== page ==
Swiss banks to ask for ‘tax honesty’ from foreign clients
Geneva: Switzerland`s secretive banks are considering landmark plans to require that their foreign clients conform to personal taxation requirements abroad, a leading banker said in an interview on Sunday.
Patrick Odier, head of the Swiss bankers` association and a senior partner at private bank Lombard Odier, told the newspaper NZZ am Sonntag that the industry was studying such a step alongside more extensive taxation on foreign savers in Switzerland.
"I also want to go a step further," Odier was quoted as
saying. "We, the banks, must introduce a new business model where
tax honesty is the goal when new money is taken in," he said,
adding that such an approach must "clearly" be the focus of
future business activities.
"We`re still working on the details. It could, for
example, take the form of a personal declaration: the client
would confirm with his signature that his money is properly
"We want to work out a really credible solution," he
However, Odier said such a step could only apply to
countries that enter into a bilateral agreement with the
Swiss banks have been at the heart of a renewed
international pressure in recent years over tax evasion,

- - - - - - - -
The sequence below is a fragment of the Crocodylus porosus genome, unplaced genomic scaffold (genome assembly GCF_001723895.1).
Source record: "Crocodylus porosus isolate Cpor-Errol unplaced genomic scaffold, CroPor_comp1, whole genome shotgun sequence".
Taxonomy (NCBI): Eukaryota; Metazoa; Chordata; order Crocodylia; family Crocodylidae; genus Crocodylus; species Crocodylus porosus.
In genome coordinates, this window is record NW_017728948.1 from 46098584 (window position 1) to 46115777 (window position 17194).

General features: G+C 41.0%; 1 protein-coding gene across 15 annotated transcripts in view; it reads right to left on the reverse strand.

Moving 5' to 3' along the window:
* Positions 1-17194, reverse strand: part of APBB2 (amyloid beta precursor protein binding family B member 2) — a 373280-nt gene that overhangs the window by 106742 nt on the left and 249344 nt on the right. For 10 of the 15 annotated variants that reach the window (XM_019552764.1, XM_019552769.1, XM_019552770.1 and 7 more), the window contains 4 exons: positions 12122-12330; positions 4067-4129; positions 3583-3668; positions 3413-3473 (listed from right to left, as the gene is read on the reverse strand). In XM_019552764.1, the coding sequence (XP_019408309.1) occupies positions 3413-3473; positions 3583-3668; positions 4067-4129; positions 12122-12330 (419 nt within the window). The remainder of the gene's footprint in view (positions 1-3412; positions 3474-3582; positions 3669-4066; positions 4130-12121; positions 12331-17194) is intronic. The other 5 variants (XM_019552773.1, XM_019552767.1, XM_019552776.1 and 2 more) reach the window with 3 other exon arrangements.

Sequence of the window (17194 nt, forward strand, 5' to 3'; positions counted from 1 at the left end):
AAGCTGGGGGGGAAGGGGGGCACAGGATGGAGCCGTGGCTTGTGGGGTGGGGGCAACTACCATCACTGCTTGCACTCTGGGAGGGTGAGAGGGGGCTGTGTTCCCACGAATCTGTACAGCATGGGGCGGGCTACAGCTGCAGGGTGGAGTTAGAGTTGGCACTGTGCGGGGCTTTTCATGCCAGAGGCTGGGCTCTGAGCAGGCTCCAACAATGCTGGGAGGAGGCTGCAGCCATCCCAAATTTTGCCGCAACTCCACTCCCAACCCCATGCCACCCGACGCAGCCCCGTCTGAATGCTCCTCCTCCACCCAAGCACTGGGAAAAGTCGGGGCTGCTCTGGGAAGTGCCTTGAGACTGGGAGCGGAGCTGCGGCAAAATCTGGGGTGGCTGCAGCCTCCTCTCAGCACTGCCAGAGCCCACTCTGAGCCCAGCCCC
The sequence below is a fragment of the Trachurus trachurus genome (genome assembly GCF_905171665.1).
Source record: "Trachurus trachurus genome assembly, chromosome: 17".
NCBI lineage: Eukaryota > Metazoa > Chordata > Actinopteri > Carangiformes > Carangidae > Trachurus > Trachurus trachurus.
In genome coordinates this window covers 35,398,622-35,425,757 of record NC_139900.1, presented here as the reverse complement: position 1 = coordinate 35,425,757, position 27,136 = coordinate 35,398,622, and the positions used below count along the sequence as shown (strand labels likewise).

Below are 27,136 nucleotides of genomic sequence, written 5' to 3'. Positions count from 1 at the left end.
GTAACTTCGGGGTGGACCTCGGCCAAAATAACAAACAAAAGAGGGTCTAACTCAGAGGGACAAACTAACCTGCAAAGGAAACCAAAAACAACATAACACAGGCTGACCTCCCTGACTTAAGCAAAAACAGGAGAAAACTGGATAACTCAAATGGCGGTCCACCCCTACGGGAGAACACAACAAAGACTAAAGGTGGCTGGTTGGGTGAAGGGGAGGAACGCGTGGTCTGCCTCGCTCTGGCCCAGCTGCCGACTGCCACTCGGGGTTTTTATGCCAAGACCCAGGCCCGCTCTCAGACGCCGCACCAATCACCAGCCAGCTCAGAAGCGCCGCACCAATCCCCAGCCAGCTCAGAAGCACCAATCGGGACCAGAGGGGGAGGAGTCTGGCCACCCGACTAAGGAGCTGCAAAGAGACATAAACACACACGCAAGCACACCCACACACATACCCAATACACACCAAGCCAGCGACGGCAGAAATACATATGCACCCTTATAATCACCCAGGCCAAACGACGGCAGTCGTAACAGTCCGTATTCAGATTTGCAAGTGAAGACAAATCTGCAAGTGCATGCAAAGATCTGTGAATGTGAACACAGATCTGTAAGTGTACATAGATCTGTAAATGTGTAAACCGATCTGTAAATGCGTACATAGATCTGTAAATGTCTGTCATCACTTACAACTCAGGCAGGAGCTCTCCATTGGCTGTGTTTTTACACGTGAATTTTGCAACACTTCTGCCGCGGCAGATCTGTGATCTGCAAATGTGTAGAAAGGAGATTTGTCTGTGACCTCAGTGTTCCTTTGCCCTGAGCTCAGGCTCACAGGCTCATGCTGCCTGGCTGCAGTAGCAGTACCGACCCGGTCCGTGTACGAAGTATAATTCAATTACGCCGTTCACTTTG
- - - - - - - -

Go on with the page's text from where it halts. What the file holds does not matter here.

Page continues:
including bruising multi-billion dollar litigation against the
country`s biggest bank UBS in the United States.
Neighbouring European countries and the G20 group of
leading economies have claimed that Switzerland`s banking
secrecy law encourages foreign clients to hide their revenue
from domestic tax authorities in Swiss bank accounts.
The NZZ am Sonntag said that Odier`s comments marked a
"new tone" and signalled a "radical change in course" in the
Swiss banking industry`s approach to foreign clients.
Traditionally, some Swiss banks have been prone to turn a
blind eye on a foreign client`s tax affairs, while local legal
firms were more likely to offer "tax optimisation" services
for wealthy clients.
In recent years Switzerland has levied a withholding tax
on interest earned by EU residents with Swiss savings
accounts, under an agreement to pay part of the revenues back
to the European Union.
However, loopholes in the agreement have been criticised,
while the deal only applies to savings accounts, not other
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